|| Checking for direct PDF access through Ovid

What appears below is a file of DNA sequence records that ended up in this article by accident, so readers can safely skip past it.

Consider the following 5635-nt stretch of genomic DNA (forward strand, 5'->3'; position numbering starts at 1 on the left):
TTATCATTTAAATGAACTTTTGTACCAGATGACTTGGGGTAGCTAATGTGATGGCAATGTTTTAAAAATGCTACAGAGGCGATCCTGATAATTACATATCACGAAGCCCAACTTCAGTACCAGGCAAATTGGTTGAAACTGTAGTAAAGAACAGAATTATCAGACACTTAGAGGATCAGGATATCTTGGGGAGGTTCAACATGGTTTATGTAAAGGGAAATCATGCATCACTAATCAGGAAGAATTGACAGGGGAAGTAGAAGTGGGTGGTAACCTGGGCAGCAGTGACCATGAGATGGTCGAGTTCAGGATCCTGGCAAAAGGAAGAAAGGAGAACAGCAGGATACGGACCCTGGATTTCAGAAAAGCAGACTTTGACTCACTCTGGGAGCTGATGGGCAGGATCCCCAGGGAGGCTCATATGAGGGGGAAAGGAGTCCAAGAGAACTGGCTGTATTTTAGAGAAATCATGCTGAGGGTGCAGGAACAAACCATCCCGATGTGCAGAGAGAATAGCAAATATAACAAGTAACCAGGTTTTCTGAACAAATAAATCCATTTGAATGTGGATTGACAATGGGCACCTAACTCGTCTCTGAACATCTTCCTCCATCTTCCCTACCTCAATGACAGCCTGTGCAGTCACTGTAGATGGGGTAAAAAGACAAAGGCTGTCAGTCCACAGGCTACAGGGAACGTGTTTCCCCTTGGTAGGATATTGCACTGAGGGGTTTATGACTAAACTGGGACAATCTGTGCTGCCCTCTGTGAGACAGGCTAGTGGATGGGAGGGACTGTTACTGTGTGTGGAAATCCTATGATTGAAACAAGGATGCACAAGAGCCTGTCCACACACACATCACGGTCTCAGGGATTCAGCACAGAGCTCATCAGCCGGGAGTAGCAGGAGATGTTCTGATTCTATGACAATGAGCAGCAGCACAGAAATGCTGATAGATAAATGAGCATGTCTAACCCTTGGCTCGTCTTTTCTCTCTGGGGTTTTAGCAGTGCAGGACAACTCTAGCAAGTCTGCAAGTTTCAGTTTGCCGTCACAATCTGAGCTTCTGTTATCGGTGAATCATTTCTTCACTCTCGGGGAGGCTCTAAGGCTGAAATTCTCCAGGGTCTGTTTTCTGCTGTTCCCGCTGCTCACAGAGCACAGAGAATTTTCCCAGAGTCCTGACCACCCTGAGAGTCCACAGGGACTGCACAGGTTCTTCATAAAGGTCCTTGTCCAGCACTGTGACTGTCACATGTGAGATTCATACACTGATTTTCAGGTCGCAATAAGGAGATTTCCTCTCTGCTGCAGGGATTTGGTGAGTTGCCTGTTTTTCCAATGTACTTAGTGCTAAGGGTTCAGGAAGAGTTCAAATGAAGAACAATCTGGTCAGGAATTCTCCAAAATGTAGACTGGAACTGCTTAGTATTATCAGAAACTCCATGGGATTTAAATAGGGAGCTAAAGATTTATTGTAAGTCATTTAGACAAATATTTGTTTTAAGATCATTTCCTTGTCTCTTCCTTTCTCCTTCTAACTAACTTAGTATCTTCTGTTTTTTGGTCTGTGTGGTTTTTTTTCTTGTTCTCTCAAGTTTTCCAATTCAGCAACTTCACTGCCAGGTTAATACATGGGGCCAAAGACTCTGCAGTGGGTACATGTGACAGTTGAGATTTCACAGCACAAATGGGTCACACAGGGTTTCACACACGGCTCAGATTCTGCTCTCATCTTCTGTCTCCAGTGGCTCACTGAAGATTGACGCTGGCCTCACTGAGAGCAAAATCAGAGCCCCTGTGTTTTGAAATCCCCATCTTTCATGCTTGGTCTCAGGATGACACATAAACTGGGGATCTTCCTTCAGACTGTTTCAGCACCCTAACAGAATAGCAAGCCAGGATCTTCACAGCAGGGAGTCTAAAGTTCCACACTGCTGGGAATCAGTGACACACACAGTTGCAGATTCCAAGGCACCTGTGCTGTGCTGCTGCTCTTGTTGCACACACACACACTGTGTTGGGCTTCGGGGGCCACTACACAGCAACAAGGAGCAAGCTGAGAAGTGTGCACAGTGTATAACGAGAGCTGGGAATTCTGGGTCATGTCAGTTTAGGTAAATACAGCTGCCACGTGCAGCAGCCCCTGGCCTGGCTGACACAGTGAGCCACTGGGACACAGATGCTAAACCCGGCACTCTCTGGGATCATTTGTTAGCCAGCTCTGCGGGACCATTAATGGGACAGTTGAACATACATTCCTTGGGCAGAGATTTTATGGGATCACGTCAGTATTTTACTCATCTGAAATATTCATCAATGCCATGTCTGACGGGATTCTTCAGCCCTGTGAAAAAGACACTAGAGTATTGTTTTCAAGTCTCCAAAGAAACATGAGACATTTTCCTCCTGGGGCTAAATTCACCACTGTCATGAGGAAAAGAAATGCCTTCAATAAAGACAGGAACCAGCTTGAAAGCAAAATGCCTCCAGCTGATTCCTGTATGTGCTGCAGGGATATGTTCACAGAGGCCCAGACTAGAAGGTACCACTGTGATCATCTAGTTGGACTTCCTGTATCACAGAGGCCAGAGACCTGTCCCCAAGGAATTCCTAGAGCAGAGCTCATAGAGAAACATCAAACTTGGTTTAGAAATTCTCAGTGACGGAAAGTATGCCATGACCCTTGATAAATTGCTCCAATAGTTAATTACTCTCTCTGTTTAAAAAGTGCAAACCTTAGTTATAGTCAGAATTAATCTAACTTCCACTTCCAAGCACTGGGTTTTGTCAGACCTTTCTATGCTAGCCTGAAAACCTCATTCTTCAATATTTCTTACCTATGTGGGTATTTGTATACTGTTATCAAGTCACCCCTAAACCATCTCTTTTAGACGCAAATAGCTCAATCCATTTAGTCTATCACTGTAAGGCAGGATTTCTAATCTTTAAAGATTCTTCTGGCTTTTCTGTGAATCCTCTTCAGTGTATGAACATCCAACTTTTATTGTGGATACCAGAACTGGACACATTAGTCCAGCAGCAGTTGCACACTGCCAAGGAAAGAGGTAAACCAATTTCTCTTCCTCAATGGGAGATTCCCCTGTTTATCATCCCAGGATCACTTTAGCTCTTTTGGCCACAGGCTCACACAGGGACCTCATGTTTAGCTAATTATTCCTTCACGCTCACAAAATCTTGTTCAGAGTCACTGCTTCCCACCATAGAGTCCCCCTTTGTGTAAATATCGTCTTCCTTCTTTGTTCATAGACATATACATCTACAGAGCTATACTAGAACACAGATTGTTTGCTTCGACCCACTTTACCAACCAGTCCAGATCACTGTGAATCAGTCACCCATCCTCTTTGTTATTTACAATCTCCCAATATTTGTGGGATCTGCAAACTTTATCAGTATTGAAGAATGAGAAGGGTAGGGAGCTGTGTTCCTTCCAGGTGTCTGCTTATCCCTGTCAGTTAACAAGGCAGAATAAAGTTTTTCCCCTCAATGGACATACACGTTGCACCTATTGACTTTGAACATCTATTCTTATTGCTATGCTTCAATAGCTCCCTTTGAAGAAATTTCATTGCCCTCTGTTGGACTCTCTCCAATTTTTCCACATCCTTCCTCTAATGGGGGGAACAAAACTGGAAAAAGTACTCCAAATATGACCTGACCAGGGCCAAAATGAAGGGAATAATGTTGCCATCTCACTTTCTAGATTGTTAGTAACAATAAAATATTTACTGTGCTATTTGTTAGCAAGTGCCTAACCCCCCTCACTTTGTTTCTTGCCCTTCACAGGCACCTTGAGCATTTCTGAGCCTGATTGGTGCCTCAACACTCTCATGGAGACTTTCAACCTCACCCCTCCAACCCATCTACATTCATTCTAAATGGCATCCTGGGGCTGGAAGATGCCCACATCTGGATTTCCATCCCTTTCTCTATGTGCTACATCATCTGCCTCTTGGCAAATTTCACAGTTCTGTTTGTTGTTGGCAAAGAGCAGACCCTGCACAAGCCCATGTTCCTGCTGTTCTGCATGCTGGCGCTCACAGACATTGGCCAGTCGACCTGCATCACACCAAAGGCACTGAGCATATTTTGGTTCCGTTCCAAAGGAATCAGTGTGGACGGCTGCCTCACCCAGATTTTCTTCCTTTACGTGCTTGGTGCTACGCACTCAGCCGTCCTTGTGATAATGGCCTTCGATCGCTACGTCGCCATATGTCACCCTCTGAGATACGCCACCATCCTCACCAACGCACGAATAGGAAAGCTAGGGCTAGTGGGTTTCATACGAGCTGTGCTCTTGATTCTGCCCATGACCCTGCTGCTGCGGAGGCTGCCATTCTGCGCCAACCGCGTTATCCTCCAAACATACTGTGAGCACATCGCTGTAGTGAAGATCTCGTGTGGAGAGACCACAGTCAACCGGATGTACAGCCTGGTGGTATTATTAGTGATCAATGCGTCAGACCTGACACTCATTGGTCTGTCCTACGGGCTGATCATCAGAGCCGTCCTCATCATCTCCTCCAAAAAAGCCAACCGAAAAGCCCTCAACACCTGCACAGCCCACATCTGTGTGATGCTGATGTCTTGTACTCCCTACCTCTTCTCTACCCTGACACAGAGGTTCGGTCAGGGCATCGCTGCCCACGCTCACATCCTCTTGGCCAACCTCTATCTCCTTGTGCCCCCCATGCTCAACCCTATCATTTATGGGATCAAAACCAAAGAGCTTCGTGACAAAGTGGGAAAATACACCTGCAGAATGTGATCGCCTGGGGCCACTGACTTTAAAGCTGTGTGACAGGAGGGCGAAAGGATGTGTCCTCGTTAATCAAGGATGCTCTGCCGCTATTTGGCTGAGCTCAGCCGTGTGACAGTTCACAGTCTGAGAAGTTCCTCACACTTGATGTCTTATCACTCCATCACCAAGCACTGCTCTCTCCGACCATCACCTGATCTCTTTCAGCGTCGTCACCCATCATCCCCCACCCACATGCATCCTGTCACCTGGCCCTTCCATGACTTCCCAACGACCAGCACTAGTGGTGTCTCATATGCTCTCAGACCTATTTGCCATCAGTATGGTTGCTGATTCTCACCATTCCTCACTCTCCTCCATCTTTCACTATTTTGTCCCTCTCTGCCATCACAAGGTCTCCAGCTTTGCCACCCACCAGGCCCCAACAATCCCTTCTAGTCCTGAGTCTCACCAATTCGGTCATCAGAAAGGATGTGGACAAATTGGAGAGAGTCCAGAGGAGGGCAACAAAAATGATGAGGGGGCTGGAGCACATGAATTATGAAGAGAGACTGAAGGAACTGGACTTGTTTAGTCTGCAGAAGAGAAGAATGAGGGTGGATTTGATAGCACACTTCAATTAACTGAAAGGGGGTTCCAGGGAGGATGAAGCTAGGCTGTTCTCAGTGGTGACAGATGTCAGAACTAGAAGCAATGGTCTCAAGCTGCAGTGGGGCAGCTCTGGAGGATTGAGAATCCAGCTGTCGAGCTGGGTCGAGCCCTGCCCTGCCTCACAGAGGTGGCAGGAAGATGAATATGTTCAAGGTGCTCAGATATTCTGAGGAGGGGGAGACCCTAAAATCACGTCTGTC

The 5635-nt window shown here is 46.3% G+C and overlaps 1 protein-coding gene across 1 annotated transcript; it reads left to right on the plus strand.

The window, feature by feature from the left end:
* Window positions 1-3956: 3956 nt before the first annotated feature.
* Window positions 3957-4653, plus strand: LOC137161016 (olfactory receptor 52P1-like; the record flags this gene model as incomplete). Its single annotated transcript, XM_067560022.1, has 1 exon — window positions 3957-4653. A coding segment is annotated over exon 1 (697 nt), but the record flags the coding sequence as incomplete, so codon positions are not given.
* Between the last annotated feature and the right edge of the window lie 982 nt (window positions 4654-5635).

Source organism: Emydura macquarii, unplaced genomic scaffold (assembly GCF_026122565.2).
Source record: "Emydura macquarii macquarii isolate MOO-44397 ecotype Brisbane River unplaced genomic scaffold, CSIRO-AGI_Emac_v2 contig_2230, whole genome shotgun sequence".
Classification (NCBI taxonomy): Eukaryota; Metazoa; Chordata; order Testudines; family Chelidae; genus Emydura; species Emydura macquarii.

Intra-articular drug delivery is the preferred standard for targeting pharmacologic treatment directly to joints to reduce undesirable side effects associated with systemic drug delivery. In this study, a biologically based drug delivery vehicle was designed for intra-articular drug delivery using elastin-like polypeptides (ELPs), a biopolymer composed of repeating pentapeptides that undergo a phase transition to form aggregates above their transition temperature. The ELP drug delivery vehicle was designed to aggregate upon intra-articular injection at 37 °C, and form a drug ‘depot’ that could slowly disaggregate and be cleared from the joint space over time. We evaluated the in vivo biodistribution and joint half-life of radiolabeled ELPs, with and without the ability to aggregate, at physiological temperatures encountered after intra-articular injection in a rat knee. Biodistribution studies revealed that the aggregating ELP had a 25-fold longer half-life in the injected joint than a similar molecular weight protein that remained soluble and did not aggregate. These results suggest that the intra-articular joint delivery of ELP-based fusion proteins may be a viable strategy for the prolonged release of disease-modifying protein drugs for osteoarthritis and other arthritides.